Here are actual pictures of WFIL TV at 46th & Market St. home to American Bandstand.


In 1945, Philadelphia Inquirer publisher Walter Annenberg decided to purchase WFIL Radio in Philadelphia from the Lit Brothers Department store. The purchase price for the station was $190,000. When buying WFIL, it was an AM station that was experimenting with something new called FM. Moreover, Annenberg was really attracted to the fact that WFIL Radio had the right to build a television station, a medium Walter thought would be a powerful tool.


WFIL-AM (left) WFIL-FM (right)



Walter Annenberg
One day, Annenberg called his advisors into a room to discuss the possibility of starting a television station. All were opposed, all except Walter. He won. For the cost of a three-cent stamp, he filed for the construction permit. He knew that Philly was supposed to have three TV stations and he would have one of them. The license was approved in 1947 and WFIL-TV became the 13th TV station on the air in the U.S.A in September of that year. It was also the very first ABC-TV affiliate outside of the ABC O&O's. Once on the air, the station ran at a loss for only a half of a year.


WFIL-TV was filling the afternoons with B movies. Hollywood wouldn't sell TV anything good as they considered them competitors. The movies were bad and when the cost went up, the contract wasn't renewed. WFIL-TV Station Manager George Koehler (a member of the Broadcast Pioneers of Philadelphia) was "pulling his hair out" trying to think of a replacement.


George Koehler (behind camera)

George had a show on the air called "Parade of Stars," with films of pop stars. Bob Horn was the host. Koehler asked popular WFIL Radio DJ Bob Horn to transfer his successful radio program "Bandstand" to television and have it replace "Parade of Stars". It would be a huge gamble.


Lee Stewart & Bob Horn on the 1st Bandstand Set

The show started on Monday, October 6, 1952 with sidekick Lee Stewart. They talked, played records and aired a few publicity interviews. A year later, Stewart was removed from the program and given his own TV show. The music took to the foreground with local neighborhood kids dancing in front of the cameras.


On July 9, 1956, Horn was fired after a statutory scandal and drunk driving arrest. WFIL's owner Walter Annenberg's Philadelphia Inquirer were ironically doing a series on drunk driving at the time.

Dick Clark already on staff at WFIL quickly took over the show.

In August of 1957, WFIL talked the ABC Television Network into a 5 week trial as a summer replacement show.
The show was renamed American Bandstand. It was an immediate national hit.

American Bandstand

American Bandstand


Bristol Stompin' Bonnie Nadley on the set of American Bandstand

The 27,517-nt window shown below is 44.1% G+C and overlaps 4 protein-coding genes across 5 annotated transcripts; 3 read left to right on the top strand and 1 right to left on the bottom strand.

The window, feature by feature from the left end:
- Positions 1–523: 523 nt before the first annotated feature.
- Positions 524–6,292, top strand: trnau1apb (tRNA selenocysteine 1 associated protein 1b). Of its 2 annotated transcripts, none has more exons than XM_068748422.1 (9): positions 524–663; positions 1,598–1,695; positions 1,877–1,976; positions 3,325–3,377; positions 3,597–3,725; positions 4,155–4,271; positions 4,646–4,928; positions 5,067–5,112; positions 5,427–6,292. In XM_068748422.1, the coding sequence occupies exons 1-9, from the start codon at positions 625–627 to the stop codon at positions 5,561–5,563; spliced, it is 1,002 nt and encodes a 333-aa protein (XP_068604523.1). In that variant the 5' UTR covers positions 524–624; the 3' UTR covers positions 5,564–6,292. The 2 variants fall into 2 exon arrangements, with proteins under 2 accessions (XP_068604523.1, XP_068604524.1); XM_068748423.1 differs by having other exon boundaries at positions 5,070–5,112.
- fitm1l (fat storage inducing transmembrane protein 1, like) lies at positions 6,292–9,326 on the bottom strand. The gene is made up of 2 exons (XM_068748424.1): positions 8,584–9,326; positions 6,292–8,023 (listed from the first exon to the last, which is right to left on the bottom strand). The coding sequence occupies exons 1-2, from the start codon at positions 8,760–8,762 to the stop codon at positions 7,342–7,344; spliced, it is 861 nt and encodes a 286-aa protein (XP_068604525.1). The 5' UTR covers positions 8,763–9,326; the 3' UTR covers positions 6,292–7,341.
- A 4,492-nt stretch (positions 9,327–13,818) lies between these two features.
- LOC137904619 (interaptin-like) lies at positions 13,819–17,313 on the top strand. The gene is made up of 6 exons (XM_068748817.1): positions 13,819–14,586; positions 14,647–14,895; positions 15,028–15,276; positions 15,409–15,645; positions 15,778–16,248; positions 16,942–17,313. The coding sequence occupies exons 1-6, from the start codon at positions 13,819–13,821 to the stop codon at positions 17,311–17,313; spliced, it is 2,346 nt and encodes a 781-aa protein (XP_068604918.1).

(First row far left/big hairdo)
Bonnie Nadley on American Bandstand

(Below) Dick Clark is interviewing Johnny Crawford
Bonnie_American_Bandstand_Dick_Clarke



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In 1968, the Federal Communications Commission barred companies from owning newspapers and broadcast outlets in the same market -- the so-called "one to a market" rule. However, the FCC "grandfathered" several existing newspaper and broadcasting clusters in several markets. Walter Annenberg approached the FCC for permission to grandfather its cluster of the Inquirer, Daily News and WFIL-AM-FM-TV, but was turned down. As a result, in 1969, one year after the new regulation was made official, Walter Annenberg sold the Inquirer and the Daily News to Knight (later Knight-Ridder) Newspapers.

In 1971, the FCC forced Walter Annenberg to sell off his broadcasting properties due to protests from then, Pennsylvania Governor Milton Shapp. Shapp complained that Walter Annenberg had used his three Pennsylvania television stations, WFIL-TV, WLYH-TV in Lebanon and WFBG-TV (now WTAJ-TV) in Altoona -- in a smear campaign against him. WFIL AM/FM/TV was sold to Capital Cities Communications. As a condition of the sale, Capital Cities had to spin-off the radio stations to other entities (WFIL radio to LIN Broadcasting and WFIL-FM to Richer Communications, which changed the call letters to WIOQ), and channel 6 changed its call letters to the current WPVI-TV on April 27, 1971.



In March 1985, Capital Cities, in a move that stunned the broadcast industry, and largely based on the growing revenue success of Channel 6 Action News, announced it was purchasing the American Broadcasting Company, thus making WPVI an ABC owned-and-operated station. A decade later, the Walt Disney Company purchased Capital Cities/ABC.


Dateline: City Ave. & Monument Road Philadelphia


The Round WPVI Building under demolition



(above) February 2010 (below) March 2010




The new WPVI TV studios are just to the left of the demolition of the original building.


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